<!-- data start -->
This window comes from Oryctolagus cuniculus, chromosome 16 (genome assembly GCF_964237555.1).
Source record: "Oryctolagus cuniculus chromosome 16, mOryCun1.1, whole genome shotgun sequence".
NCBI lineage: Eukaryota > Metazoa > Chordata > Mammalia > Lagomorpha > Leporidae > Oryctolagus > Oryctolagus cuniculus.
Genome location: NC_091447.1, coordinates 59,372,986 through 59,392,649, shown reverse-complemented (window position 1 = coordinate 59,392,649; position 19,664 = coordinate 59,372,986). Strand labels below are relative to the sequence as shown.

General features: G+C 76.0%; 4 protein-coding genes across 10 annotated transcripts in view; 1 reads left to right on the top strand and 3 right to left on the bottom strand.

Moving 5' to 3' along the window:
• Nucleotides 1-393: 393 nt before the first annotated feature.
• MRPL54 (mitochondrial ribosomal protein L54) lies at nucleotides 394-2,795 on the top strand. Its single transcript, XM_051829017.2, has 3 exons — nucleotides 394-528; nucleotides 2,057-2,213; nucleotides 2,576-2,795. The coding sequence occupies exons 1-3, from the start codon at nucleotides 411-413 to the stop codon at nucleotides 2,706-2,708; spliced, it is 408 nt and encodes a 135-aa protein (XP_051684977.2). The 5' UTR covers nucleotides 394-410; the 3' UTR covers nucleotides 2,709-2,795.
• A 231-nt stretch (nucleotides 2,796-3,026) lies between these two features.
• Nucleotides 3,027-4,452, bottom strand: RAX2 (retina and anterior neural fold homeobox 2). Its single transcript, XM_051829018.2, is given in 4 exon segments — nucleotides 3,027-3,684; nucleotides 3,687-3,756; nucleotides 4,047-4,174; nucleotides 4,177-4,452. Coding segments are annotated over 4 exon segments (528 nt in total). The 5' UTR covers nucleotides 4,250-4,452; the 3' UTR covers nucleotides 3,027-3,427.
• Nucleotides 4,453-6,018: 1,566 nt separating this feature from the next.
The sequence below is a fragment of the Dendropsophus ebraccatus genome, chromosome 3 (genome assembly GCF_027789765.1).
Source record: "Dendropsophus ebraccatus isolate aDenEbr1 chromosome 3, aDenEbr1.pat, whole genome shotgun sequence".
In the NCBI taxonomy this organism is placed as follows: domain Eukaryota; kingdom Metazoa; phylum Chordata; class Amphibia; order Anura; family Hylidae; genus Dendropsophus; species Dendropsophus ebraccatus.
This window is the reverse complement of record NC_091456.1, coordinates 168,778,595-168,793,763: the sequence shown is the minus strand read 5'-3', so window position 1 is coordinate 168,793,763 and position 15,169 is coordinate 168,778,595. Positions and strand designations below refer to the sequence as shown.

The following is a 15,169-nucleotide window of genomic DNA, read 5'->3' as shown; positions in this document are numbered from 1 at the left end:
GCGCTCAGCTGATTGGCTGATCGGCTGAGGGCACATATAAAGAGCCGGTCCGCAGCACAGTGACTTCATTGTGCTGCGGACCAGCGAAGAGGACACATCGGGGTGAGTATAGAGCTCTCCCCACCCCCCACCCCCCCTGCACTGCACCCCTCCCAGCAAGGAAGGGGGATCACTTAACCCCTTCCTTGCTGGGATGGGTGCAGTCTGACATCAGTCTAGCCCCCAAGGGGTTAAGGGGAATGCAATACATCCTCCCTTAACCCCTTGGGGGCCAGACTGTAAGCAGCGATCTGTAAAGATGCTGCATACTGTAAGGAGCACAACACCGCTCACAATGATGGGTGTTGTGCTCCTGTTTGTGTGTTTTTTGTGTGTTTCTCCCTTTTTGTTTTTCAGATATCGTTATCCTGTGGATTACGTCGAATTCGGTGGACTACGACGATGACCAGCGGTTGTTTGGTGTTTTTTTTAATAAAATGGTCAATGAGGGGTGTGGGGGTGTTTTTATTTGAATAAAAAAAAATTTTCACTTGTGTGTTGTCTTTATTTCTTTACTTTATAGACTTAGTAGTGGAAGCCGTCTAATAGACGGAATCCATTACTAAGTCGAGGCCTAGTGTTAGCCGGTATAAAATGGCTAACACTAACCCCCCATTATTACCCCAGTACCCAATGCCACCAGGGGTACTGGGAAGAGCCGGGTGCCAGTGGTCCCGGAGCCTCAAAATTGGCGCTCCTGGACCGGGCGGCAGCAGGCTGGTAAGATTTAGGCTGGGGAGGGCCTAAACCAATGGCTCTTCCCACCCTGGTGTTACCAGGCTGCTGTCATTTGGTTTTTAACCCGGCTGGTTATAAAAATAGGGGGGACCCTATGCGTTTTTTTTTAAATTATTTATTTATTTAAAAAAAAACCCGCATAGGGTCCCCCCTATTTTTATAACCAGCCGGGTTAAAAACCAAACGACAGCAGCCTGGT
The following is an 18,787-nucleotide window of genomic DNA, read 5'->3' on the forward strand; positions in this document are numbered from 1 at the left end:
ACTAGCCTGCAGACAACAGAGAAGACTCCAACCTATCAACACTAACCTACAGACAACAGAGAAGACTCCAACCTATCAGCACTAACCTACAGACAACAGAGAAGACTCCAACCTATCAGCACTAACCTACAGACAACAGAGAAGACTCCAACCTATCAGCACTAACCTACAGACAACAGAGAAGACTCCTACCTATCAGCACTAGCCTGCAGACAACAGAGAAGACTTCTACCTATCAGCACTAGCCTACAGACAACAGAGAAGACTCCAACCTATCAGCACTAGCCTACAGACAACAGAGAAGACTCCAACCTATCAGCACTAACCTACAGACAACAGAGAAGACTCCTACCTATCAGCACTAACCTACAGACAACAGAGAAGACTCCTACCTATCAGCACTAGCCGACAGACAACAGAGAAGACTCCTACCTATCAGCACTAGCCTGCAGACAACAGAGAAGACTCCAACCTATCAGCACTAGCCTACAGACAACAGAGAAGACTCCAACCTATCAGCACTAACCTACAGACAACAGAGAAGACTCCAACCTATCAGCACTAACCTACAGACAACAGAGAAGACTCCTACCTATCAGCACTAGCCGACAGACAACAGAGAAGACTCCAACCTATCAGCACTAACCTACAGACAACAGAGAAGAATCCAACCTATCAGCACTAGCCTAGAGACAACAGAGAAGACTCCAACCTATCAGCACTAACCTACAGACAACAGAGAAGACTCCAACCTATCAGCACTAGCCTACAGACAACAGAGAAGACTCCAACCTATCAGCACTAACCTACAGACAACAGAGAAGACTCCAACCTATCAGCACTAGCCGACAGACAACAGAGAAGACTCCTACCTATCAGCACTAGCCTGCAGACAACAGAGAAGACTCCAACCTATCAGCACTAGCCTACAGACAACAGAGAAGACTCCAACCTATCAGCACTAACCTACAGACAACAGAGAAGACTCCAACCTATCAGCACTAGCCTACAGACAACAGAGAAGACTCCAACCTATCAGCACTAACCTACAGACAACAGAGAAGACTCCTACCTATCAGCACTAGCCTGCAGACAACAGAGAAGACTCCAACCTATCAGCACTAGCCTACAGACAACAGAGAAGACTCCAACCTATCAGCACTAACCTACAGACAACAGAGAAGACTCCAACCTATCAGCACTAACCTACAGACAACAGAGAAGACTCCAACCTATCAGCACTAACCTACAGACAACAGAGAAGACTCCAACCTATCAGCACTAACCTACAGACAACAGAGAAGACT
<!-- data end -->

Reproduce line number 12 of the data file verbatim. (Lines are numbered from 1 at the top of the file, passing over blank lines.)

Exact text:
The sequence below is a fragment of the Dendropsophus ebraccatus genome, chromosome 3 (genome assembly GCF_027789765.1).